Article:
Barnett Waddingham’s End Gauge Index for May 2022 showed that on average DB schemes targeting buyout now expect to take just 8.3 years to reach that goal, so the time frames associated with many illiquid assets may no longer be appropriate for their portfolios.
The way that returns and charges operate in illiquid investments are very different from liquid asset classes such as equities. The most common structure is a General Partner/ Limited Partner (GPLP) model. The general partner manages the fund and has an open interest in the assets. Investors such as pension funds are called limited partners because their exposure is restricted to the amount they have decided to invest.
The returns from illiquid funds reflect the amount of risk each type of partner takes. As such, general partners will harness a greater share of returns than limited partners. Some funds will also include a performance ‘hurdle’ rate, with limited partners only receiving returns on performance above the hurdle. Other “internal” fees, such as director remuneration, will also accrue to the general partner.
Overall, charging structures for illiquid assets are expensive when compared to liquid asset classes.
In terms of returns, illiquid fund structures are priced on a net asset value (NAV) basis. This may often diverge from the saleable value of assets in the fund, and the true return from such investments only emerges once the fund has returned all capital to investors.
As we’ve seen above, the fund management practices, investment process, costs and return structures, and exit procedures associated with illiquid investments can all be extremely complex. Trustees and their investment consultants will need to properly research appropriate funds and make sure they have sized their illiquid allocation appropriately relative to the rest of the portfolio. The contractual details will almost certainly require legal input. Managing these factors creates an additional governance burden on the trustees or their delegated representatives.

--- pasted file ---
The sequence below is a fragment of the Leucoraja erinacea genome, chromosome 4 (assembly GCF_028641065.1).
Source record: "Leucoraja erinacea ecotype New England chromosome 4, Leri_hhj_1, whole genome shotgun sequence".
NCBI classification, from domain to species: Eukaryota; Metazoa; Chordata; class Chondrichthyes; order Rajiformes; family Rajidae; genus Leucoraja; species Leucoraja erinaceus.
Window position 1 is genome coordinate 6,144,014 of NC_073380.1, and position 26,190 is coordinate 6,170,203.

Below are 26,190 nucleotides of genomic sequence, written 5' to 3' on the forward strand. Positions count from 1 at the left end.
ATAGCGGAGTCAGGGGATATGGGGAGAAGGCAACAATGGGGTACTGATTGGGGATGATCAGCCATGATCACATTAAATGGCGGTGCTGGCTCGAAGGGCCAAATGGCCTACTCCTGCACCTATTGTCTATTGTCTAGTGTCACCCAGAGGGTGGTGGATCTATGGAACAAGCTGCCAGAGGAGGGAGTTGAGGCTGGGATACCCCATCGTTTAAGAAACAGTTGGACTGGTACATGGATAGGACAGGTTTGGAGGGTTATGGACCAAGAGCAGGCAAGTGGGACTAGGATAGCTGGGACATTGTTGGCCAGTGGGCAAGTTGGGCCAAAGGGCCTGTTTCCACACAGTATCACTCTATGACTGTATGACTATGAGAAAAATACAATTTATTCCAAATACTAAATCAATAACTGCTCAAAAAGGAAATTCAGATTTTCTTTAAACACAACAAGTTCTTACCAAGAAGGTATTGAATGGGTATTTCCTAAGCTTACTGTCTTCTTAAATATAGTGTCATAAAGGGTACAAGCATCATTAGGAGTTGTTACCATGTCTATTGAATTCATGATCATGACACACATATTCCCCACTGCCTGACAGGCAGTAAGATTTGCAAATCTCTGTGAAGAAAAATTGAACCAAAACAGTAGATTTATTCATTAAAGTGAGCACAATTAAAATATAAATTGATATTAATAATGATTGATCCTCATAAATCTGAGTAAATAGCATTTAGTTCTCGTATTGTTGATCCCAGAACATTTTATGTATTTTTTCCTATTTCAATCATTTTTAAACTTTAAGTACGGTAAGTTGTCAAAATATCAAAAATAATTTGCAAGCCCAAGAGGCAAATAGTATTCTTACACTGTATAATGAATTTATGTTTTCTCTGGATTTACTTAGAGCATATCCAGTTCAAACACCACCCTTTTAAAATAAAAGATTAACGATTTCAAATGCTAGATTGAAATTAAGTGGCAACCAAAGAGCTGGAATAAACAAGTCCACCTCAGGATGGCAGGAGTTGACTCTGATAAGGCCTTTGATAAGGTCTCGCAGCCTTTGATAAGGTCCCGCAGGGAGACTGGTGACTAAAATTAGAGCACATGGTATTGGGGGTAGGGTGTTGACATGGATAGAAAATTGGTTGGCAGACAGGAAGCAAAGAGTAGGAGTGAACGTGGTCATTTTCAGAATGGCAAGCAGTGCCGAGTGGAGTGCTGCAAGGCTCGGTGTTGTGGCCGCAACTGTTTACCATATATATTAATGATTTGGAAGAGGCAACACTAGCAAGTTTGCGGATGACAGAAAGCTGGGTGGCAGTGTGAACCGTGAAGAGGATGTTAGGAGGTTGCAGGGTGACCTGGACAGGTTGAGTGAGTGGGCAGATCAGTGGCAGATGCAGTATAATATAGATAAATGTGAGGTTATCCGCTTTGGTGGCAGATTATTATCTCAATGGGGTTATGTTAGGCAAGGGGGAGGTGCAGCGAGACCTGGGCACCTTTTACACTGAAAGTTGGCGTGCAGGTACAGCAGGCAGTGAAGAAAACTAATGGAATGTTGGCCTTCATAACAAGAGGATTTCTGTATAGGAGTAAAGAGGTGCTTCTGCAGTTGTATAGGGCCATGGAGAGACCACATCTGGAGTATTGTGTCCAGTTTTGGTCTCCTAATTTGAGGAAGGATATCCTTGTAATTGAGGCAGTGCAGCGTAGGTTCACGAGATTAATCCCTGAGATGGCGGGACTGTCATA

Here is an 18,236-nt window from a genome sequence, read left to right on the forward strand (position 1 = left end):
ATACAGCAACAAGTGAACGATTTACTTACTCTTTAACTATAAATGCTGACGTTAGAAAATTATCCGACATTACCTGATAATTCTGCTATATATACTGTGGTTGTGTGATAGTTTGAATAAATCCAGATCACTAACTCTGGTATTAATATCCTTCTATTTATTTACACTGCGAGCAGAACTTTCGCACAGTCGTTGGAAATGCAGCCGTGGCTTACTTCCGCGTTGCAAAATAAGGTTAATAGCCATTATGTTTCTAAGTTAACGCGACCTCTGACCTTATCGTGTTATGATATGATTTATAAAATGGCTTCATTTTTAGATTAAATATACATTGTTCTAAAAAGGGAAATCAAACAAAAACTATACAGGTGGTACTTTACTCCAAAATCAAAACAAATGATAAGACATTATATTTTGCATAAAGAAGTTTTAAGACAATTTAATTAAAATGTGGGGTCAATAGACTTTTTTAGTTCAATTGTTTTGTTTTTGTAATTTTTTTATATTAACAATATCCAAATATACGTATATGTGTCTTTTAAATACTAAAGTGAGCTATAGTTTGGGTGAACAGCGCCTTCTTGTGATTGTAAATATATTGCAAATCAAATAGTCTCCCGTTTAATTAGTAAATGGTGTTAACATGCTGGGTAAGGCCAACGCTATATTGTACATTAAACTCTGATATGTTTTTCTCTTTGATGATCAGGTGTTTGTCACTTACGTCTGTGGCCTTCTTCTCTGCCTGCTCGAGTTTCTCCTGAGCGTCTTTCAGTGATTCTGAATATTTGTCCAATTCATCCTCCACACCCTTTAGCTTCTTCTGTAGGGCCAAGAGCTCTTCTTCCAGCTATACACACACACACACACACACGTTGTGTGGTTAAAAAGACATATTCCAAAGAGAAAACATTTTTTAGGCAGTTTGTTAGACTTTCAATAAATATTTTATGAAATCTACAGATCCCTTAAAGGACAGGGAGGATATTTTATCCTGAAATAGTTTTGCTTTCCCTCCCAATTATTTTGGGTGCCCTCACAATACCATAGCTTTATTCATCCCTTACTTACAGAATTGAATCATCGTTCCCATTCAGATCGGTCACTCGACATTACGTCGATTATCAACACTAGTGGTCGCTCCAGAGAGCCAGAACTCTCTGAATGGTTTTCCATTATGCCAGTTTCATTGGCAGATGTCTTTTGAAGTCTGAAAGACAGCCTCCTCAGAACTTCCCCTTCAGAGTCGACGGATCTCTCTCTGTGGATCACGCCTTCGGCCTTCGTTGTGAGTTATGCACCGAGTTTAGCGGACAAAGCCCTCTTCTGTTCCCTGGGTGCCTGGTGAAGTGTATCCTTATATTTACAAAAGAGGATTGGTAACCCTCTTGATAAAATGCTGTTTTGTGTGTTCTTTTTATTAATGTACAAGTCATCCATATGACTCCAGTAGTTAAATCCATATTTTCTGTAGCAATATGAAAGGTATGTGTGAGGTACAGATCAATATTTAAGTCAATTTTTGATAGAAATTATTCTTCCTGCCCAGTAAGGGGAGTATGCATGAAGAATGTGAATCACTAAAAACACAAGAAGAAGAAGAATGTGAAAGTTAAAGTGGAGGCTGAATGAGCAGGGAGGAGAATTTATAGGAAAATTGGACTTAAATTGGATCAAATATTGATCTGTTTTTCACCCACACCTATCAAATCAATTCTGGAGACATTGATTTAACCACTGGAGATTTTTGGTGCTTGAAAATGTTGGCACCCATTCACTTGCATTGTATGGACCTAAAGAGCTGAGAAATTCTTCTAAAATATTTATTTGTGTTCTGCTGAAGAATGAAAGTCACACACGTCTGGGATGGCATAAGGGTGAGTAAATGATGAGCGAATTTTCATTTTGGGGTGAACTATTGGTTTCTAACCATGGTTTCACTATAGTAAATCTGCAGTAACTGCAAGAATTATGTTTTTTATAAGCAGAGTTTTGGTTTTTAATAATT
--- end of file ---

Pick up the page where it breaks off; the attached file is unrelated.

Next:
Often asset managers require a sizeable minimum allocation to gain access to a fund, which can be prohibitive for smaller pension schemes in particular.
The final factors to consider are operational, such as administration and performance reporting. Capital calls in particular (as alluded to above) can be administratively complex.
From a performance reporting perspective, it is difficult to get a clear picture of the return from illiquid assets at a specific point in time. As a result, quarterly or even annual reporting can be difficult to interpret and of limited value when assessing the contribution of these assets to a pension scheme’s overall objectives.
Illiquids offer potential diversification advantages for pension schemes. However, they are expensive and complex to manage and tie up sizeable chunks of a scheme’s assets. And the promised illiquidity premium or the benefits of leverage (which have boosted private equity returns in the past) may not materialise in the future. For DB schemes planning for buyout, perhaps the most important consideration of all is whether illiquids will make a positive contribution to achieving their ultimate goal.